Something I’ve always thought we’d do in France is suddenly drive through a town or village where a few tables and chairs are set up on the side of the road outside and where we could just pull in across the quiet country road, leaving the roof down on the car and stroll across for a coffee. Then we’d sit at one of the tables, sip our grand cafe cremes, then wait for the madame to finish her cigarette before paying and leaving. All very leisurely and all very typical…or so we thought.
This romantic ideal had never happened to us. For various reasons like the towns and villages we’ve driven through are either by-passed or no longer have any shops. Or there’s just nowhere to park, the cafe is shut and the madame is an old crone waving a dismembered head in the air grinning with toothless glee.
But then, as if out of a 1950’s romantic movie starring Cary Grant and Audry Hepburn, we turned a medieval corner, our top down, our hats a flutter in the breeze and there it was. The perfect little cafe and across the road, the perfect place to pull up. And we did all the things we’d always thought we would. It was glorious. It was the little village of Commarin.
And it couldn’t have been more needed. Dijon doesn’t do cafe culture of a Sunday morning. Well, to be fair, it might down in the centre of town but from the big square up, the coffee is but a promise and breakfast an oft remembered dream. We could have had breakfast at the hotel, I suppose, but we prefer the leisurely approach to eating when we’re on holiday. Sadly this doesn’t always work with set times for food delivery.
So, having eaten a pain au chocolate and half a baguette, Mirinda managed to drive Coco out of the horrendous parking garage just in time for us to hit every single red light out of Dijon. Still, it was a very pretty stop start journey to the freeway.
Last night I’d emailed Les Roches (our next accommodation) about check-in times. Tobias replied telling us it was 4pm. We left Dijon at just gone 12 and Les Roche was only an hour away. Tobias had recommended we go to a place called Chateauneauf-en-Auxois, a pretty hilltop medieval village – just the kind we like. We decided to visit it, especially given there was a chateau there as well.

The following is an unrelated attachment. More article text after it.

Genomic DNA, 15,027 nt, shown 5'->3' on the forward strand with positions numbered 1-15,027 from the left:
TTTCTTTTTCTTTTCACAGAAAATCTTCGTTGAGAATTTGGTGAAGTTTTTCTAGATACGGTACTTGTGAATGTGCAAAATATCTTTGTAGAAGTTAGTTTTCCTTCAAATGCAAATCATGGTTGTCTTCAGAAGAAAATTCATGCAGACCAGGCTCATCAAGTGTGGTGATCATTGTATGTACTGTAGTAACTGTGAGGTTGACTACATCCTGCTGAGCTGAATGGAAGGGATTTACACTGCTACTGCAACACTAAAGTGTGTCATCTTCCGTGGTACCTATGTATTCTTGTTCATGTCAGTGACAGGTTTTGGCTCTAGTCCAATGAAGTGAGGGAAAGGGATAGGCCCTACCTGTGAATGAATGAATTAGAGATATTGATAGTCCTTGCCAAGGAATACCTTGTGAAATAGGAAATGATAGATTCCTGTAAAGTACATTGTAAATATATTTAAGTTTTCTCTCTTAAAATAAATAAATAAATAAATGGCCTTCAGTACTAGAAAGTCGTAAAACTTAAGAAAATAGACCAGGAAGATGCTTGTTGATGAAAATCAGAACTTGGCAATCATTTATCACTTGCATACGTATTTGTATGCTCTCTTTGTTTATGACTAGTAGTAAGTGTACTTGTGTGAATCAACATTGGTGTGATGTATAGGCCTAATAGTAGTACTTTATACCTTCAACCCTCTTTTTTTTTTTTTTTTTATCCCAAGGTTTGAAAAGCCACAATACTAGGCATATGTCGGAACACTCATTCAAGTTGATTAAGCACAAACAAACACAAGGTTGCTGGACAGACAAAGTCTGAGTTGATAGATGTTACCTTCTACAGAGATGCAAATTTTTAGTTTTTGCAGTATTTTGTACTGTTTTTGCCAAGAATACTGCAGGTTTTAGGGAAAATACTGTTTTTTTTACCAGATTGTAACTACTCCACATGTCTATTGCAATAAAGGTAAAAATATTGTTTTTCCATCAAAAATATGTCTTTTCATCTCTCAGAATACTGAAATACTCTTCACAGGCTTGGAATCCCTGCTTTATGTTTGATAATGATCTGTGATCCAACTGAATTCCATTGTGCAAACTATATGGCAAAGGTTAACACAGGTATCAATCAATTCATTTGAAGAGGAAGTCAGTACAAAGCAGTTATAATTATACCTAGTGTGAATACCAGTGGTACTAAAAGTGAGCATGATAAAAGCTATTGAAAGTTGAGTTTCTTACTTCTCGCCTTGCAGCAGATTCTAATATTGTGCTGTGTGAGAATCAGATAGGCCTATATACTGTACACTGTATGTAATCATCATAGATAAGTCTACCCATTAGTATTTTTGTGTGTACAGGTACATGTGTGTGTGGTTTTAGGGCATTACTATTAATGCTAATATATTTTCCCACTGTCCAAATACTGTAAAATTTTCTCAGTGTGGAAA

What a gorgeous place! A stunning location with plenty of places to eat at and full of French…well except for our waitress who was, I think, from Kent.
There wasn’t a lot left of the chateau apart from walls and a few paintings painted directly on them but it was in an amazing location. It looks down across the Auxois Valley, the Burgundy Canal dominating the view like a bright, cool slice of man-made heaven. There’s also white dots sprinkled around the green fields which could be Charolais cattle or sheep (according to Mirinda).
The town was the perfect antidote to being early and a place we’d recommend to anyone wanting to experience a perfectly beautiful French medieval town. And the chateau isn’t bad either.
Eventually we left for Les Roches and, after driving by the house, backed up and pulled into the grounds of what, at first, appeared to be 1313 Mockingbird Lane…except the house was too bright. Apparently it was built by an eccentric doctor for his mistress.
Anyway, we settled in then settled down to wait for the arrival of Lisa, Jack, Anna, Max and Maggie. Which duly happened at about 6:30.
The poor things had driven down from Paris following a trip on Eurostar from London. Jack drove from the heart (almost) of Paris. Even for a Sunday, it was pretty awful. Still, he soon cheered up and we had a lovely dinner and catch up on the terrace.
Lisa ordered snails and two of the kids (and Jack) tried one. When asked how they tasted, Maggie said “Like mushrooms but slimy.” Anna claimed it was “Snailly.” Sam being the smart one regarded the eating of snails as disgusting and he refused to take part.
We sat after dinner, making plans for tomorrow. They might be doing those sort of awful energetic things that people with children indulge in. We will more than likely try another day of pootling around the countryside in Coco.